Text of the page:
Landfill not affecting area groundwater
In a weekly memo, the Public Works Department announced it has submitted an application to the Southern Nevada Health District to waive its responsibility to monitor groundwater as it relates to the city’s landfill.
In accordance with state law, all landfills are required to perform groundwater monitoring to ensure landfill operations don’t impact Nevada’s waters. Because Boulder City’s groundwater is 500 to 1,000 feet below the surface, drilling a well to pump and sample groundwater isn’t feasible and the health district has always granted the city a waiver from regular monitoring.
“As part of our last landfill expansion permit, SNHD required the city to install lysimeters to monitor the vadose zone to see if we could capture any water leaching from the surface towards groundwater,” the city wrote in a weekly memo.
Samples collected in the past 3½ years have yielded such small volumes that it has been a challenge to perform many tests, the memo continued. The results from those tests have all returned concentrations below regulatory levels, which means the Boulder City landfill does not pose a threat to groundwater.
On that basis, the Public Works Department has requested a waiver from groundwater monitoring. If the health district finds that the landfill doesn’t pose a threat to the environment and future lysimeter sampling is unwarranted, the city will only have to continue quarterly sampling for 1½ years, which will save the city about $15,000 every year after that, said department director Scott Hansen.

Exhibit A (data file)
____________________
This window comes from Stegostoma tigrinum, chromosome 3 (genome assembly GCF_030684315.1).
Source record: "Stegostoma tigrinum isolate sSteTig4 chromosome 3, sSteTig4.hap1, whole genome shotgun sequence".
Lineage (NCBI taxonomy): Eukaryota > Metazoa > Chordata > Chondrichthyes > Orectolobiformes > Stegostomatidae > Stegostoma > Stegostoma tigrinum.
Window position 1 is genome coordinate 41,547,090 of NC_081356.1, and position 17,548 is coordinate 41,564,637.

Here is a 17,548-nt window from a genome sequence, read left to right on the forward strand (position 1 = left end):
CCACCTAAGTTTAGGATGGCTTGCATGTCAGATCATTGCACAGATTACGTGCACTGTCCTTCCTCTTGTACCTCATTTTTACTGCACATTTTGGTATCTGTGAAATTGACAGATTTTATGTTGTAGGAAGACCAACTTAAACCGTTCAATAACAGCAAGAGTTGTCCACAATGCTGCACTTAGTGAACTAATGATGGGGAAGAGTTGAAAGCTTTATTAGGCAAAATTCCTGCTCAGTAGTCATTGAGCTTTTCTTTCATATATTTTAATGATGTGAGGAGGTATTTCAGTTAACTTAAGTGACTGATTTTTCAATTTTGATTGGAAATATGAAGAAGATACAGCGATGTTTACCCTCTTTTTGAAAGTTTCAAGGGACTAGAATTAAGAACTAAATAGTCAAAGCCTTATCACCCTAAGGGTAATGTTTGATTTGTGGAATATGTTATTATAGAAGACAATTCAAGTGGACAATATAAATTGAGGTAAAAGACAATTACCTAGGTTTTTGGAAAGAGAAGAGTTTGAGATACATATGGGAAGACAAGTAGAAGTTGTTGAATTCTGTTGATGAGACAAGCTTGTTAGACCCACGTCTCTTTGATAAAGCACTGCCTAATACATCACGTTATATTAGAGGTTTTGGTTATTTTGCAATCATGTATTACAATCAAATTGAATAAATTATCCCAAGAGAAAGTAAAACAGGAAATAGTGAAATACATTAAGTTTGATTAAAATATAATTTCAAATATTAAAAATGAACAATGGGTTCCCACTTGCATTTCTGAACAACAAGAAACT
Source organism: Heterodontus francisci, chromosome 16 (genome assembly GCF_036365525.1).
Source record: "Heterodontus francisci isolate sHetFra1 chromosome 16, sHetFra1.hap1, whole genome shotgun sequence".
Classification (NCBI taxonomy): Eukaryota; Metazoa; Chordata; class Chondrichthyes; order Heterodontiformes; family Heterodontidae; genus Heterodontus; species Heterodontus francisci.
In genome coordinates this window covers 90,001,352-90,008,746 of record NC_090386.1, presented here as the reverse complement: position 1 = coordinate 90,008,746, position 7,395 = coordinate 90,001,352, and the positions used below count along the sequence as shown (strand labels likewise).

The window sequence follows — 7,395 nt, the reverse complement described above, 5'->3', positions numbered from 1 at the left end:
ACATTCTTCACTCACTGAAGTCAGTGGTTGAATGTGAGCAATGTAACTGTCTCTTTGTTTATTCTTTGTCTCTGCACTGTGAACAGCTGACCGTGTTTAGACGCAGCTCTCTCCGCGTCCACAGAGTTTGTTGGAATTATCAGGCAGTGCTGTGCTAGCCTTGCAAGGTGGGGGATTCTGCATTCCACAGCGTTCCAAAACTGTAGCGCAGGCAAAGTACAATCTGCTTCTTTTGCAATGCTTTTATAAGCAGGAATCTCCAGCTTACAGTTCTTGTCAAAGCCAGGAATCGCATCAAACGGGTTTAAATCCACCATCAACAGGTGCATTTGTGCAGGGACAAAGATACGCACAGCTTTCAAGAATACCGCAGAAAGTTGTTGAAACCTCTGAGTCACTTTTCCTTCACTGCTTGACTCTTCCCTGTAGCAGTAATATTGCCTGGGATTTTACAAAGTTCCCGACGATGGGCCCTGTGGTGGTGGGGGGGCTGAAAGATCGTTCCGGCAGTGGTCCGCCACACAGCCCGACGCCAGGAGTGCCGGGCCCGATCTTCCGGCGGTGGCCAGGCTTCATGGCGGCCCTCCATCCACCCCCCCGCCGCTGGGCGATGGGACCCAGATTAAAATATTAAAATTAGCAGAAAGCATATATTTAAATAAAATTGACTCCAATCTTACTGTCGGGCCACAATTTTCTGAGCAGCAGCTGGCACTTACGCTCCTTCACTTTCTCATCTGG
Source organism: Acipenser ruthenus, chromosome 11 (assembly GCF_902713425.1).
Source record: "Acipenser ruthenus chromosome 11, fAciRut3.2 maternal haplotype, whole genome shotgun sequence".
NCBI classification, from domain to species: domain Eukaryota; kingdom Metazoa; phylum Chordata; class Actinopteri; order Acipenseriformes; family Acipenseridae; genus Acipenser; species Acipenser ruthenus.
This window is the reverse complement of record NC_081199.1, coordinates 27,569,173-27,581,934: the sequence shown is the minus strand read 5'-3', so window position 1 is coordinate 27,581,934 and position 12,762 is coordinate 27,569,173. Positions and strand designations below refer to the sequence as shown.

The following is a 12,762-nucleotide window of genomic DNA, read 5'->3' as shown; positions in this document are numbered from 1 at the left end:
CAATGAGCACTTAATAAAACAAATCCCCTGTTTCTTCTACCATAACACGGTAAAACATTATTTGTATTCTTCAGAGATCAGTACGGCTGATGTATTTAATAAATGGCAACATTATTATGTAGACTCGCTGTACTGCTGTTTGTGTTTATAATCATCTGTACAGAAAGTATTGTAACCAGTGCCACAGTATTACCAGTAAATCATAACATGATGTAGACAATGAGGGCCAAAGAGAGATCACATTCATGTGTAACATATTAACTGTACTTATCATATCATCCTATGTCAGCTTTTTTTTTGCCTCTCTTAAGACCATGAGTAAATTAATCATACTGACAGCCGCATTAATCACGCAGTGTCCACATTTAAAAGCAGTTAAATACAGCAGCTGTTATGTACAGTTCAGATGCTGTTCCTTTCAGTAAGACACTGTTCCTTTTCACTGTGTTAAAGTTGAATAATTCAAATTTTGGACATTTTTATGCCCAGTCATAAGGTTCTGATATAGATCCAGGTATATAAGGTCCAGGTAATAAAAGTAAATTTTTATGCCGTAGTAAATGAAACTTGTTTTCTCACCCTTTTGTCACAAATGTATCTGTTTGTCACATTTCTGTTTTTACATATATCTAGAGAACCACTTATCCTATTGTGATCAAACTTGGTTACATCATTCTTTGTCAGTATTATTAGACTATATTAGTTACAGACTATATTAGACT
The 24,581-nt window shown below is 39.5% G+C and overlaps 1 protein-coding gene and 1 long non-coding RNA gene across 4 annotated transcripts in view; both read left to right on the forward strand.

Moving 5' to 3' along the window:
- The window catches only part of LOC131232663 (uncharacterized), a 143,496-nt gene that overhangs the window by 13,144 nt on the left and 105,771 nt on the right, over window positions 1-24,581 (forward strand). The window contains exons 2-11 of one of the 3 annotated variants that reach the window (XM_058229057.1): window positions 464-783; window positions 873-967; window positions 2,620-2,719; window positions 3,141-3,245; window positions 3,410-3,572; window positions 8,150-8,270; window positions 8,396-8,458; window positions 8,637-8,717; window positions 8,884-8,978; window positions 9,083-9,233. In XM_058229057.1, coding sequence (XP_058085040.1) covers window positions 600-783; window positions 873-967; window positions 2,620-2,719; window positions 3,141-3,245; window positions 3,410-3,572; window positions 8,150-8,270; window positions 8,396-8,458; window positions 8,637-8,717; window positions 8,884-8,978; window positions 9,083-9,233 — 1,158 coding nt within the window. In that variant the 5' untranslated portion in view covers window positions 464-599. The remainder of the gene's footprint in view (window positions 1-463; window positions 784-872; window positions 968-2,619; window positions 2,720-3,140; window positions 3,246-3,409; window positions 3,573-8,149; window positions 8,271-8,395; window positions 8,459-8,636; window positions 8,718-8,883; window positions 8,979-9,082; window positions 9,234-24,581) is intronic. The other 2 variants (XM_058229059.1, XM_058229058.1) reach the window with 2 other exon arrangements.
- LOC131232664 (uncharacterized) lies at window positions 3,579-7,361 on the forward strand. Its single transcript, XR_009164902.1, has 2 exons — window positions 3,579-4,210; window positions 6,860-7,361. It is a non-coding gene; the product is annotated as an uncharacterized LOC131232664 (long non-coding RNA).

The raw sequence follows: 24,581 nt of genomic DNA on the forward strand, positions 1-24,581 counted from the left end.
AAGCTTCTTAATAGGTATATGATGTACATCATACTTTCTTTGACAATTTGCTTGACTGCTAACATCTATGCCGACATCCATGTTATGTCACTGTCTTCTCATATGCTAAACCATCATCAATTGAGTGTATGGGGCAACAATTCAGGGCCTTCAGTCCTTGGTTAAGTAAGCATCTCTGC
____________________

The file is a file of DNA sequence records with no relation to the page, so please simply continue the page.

Staff at SNHD should read through the 4-inch thick application and return its answer in the next three months, Hansen said.
City finds creative solution to light issue
A Boulder City resident recently pointed out that four streetlights on Nevada Highway, near Yucca Street, had been out for “quite some time.”
Originally the Public Works Department thought it would need to trench the highway and repair a broken electric line to get the lights working again. Instead, the electrical division came up with a “creative solution” to feed power to the lights.
“It’s not the ideal solution, but for now, the lights are back on,” the department wrote in the memo.
Electrical crews were able to connect the lights to a nearby junction box as an “interim” solution, said Public Works Director Scott Hansen.
“The electric line will ultimately need to be replaced,” Hansen said. “This will entail undertaking a significant project that involves trenching the highway, installing conduit, streetlight pedestals, and controllers.”
No timetable for the project has been established, he said.